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4 challenges of payday super and how to prepare

Published - 23 April 2024

While the change to payday super (proposed to commence 1 July 2026) will be felt strongly by employers who pay wages weekly or fortnightly, those who have high staff turnover and employ contract and shift-based workers could also face challenges.

Four challenges employers may face include:

  1. spending more time and money managing super obligations if payroll staff need to move off payroll systems to make super payments
  2. extra compliance risks with less time to fix data quality issues before the payments are due
  3. managing cashflow while making more frequent super payments
  4. onboarding new employees and getting their choice of fund before their first pay cycle.

Accelerated onboarding

Payday super is likely to require employers to speed up the onboarding process for new employees. To ensure super is paid where employees want it to, it may be necessary to provide default fund information and obtain choice of fund details earlier in the onboarding process. When it comes to checking an employee’s stapled fund, the ATO plans to introduce a more efficient process to meet the new requirements of payday super.

Increased compliance measures

The ATO continues to expand the use of Single Touch Payroll (STP) data to detect employers who miss SG payments.1 From 2026 onwards, the ATO plans to have the necessary digital infrastructure to identify instances of underpayment or non-payment of SG in near-real time.2 Employers need to ensure they understand the SG requirements and fulfil them.

These increased pressures could see employers consider if additional payroll staff are required and look to their payroll technology to improve efficiencies.

Payday super legislation is yet to be drafted and will need to address a number of concerns,3 such as detailed below.

The timing of payday

Payday captures every time a payment with an ‘ordinary time earnings’ (OTE) component is paid to an employee. Whilst the timing isn’t currently defined, two models are being considered. Either ‘employer payment,’ meaning the employer must pay SG on the same day as wages or salary, or a ‘due date’ model, meaning contributions must be received by super funds within a certain number of days from payday. Either way, employers will need to be much prompter in paying super.

Charges for late SG payment

Some changes to the ‘Super Guarantee Charge’ (SGC) are expected. This is an emerging area of concern as currently SG laws allow no tolerance for lateness. At present the SGC includes the SG owing, 10% interest p.a. that accrues from the start of the quarter and an admin fee per employee per quarter until paid (or later); none of which are deductible for an employer.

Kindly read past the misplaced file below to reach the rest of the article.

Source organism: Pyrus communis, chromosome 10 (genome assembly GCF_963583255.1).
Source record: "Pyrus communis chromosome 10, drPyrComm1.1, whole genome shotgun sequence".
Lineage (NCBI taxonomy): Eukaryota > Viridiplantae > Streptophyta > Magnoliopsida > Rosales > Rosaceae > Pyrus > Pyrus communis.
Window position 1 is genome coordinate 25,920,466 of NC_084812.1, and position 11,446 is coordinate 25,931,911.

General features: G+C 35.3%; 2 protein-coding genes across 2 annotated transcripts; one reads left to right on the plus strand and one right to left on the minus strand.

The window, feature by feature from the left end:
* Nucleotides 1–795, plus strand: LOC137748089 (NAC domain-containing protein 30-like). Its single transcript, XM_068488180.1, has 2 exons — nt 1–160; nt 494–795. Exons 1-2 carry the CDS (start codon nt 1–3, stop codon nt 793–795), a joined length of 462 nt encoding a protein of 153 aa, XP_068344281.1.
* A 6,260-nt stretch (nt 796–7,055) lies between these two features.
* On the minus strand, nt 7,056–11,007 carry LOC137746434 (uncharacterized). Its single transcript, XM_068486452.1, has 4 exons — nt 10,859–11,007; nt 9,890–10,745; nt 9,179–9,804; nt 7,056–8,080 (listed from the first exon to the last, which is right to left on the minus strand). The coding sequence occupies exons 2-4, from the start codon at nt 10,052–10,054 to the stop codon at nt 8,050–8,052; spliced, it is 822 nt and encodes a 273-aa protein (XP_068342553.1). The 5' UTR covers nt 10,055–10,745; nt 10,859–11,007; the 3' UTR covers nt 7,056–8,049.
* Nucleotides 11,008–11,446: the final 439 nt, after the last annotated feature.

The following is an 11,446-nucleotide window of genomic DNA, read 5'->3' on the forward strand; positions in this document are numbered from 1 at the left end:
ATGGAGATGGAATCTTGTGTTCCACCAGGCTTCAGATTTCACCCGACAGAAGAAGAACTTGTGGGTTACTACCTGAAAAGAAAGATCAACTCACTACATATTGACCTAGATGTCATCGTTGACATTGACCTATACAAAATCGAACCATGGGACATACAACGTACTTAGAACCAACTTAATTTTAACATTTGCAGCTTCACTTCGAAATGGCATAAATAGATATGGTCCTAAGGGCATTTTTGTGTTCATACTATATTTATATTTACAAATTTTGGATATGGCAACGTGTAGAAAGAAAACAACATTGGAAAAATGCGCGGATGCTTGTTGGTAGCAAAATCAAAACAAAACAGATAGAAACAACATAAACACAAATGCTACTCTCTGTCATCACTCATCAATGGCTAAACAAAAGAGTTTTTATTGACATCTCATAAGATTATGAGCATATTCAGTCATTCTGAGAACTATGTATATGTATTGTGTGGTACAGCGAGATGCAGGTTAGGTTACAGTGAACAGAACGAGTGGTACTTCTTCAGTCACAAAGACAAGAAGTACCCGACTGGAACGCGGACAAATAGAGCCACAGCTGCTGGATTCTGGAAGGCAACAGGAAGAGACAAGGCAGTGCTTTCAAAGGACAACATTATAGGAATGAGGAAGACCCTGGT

Maximum Superannuation Contribution Base

Currently, SG contributions can be limited in line with the ‘Maximum Superannuation Contribution Base’ which compares an employee’s earnings over the quarter with the cap. It’s unclear how payday super will interact with this, so watch this space if you currently apply this cap to any of your employees’ super.

Defined benefit funds

SG requirements for defined benefit account holders aren’t necessarily based on a payday contribution. How payday super legislation will address this group of employees is yet to be determined, so watch this space if you have employees in a defined benefit fund.

What can you do?

  • Ensure you understand the OTE components and SG requirements for all your staff (refer to the ATO, your accountant or auditor if uncertain).
  • Plan for your new super payment frequency.
  • Review your current onboarding and payroll processes.

ART’s partnership with Beam

Part of Australian Retirement Trust Group (ART), Beam is a complete super payment solution. It integrates with software providers to allow employers to pay superannuation contributions to their employees, directly from payroll. Ask your payroll provider if Beam is available. Some tailoring of the data may be required for Corporate or Business plans with ART and we will work with you and your payroll provider to explore it as a solution for you.

We’re here to help

ART has consulted with Treasury and the ATO over the last year and continues to do so as one of the largest stakeholders in the super industry. We are well placed to understand the upcoming changes and will bring you more information as it comes to hand. If you’d like to find out more about the requirements of payday super and the ways in which you can prepare, reach out to your Relationship Manager.

1. The Australian Government Australian Tax Office, ATO corporate plan 2022-23
2. The Australian Government the Treasury, Introducing payday super, Joint media release with The Hon Jim Chalmers MP, 2 May 2023
3. The Australian Government the Treasury, Securing Australians’ Superannuation Budget 2023-24 Consultation paper, October 2023